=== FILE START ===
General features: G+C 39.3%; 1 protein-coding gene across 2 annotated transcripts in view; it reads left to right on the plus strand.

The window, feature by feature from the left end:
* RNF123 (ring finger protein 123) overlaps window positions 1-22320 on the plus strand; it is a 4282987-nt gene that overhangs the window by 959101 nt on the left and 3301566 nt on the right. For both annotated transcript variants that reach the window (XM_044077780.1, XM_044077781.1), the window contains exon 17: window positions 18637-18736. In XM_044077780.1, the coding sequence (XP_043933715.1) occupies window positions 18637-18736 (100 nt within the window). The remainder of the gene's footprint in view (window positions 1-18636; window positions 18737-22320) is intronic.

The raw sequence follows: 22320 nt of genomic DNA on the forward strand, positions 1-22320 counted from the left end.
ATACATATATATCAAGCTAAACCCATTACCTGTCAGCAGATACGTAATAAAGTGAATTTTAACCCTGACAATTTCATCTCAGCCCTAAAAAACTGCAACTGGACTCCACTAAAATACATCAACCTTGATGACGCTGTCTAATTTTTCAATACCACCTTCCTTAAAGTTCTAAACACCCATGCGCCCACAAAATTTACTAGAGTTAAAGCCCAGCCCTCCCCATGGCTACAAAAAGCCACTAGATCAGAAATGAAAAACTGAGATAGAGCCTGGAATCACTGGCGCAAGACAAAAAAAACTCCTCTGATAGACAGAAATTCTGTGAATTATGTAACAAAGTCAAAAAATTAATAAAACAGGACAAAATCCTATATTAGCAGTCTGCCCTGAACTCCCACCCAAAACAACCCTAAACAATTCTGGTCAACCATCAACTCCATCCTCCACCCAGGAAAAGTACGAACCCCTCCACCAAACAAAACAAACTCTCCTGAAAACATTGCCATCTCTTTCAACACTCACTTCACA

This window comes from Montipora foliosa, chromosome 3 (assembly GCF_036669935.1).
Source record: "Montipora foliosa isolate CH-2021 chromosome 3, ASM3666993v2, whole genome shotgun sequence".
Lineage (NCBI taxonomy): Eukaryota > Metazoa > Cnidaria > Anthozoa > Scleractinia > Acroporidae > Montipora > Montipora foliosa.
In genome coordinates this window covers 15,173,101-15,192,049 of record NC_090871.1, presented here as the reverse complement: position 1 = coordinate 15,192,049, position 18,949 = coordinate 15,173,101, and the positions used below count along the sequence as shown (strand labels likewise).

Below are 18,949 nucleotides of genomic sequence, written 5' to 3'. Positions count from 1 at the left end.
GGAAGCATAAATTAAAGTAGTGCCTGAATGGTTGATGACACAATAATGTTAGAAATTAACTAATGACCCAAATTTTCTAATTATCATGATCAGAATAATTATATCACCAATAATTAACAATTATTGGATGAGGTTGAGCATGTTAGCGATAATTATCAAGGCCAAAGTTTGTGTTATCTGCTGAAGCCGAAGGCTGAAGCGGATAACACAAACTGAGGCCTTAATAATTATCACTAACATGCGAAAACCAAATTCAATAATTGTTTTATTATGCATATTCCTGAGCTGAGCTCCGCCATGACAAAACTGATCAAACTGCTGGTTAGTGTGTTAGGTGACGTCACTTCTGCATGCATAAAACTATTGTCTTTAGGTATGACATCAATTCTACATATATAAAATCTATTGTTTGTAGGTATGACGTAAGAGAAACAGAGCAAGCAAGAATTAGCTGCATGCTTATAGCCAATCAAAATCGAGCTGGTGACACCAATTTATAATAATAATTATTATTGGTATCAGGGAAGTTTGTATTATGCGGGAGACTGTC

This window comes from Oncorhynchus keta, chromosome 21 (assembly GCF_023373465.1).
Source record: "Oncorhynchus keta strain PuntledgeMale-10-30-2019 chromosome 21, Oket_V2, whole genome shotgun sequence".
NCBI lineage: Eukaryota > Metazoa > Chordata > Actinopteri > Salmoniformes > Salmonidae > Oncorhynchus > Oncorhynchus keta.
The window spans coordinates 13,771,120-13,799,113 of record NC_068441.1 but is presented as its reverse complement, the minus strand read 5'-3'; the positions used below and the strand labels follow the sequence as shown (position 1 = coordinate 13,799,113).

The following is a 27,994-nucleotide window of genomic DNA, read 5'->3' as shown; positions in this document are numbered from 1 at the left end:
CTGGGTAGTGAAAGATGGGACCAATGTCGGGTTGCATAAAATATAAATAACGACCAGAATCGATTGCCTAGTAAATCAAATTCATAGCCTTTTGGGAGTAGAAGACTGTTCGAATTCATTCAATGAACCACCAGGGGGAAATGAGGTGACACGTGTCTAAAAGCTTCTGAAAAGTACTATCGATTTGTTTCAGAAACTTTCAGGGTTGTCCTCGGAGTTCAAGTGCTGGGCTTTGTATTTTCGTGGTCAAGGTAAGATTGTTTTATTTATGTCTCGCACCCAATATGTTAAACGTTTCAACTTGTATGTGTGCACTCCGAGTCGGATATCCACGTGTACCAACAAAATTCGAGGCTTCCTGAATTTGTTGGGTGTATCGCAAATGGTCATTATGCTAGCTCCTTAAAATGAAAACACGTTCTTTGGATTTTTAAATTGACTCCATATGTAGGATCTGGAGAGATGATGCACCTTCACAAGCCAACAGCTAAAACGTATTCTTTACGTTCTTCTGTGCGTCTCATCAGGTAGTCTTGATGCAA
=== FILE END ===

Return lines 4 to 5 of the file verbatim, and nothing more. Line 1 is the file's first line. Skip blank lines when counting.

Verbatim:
The raw sequence follows: 22320 nt of genomic DNA on the forward strand, positions 1-22320 counted from the left end.
ATACATATATATCAAGCTAAACCCATTACCTGTCAGCAGATACGTAATAAAGTGAATTTTAACCCTGACAATTTCATCTCAGCCCTAAAAAACTGCAACTGGACTCCACTAAAATACATCAACCTTGATGACGCTGTCTAATTTTTCAATACCACCTTCCTTAAAGTTCTAAACACCCATGCGCCCACAAAATTTACTAGAGTTAAAGCCCAGCCCTCCCCATGGCTACAAAAAGCCACTAGATCAGAAATGAAAAACTGAGATAGAGCCTGGAATCACTGGCGCAAGACAAAAAAAACTCCTCTGATAGACAGAAATTCTGTGAATTATGTAACAAAGTCAAAAAATTAATAAAACAGGACAAAATCCTATATTAGCAGTCTGCCCTGAACTCCCACCCAAAACAACCCTAAACAATTCTGGTCAACCATCAACTCCATCCTCCACCCAGGAAAAGTACGAACCCCTCCACCAAACAAAACAAACTCTCCTGAAAACATTGCCATCTCTTTCAACACTCACTTCACA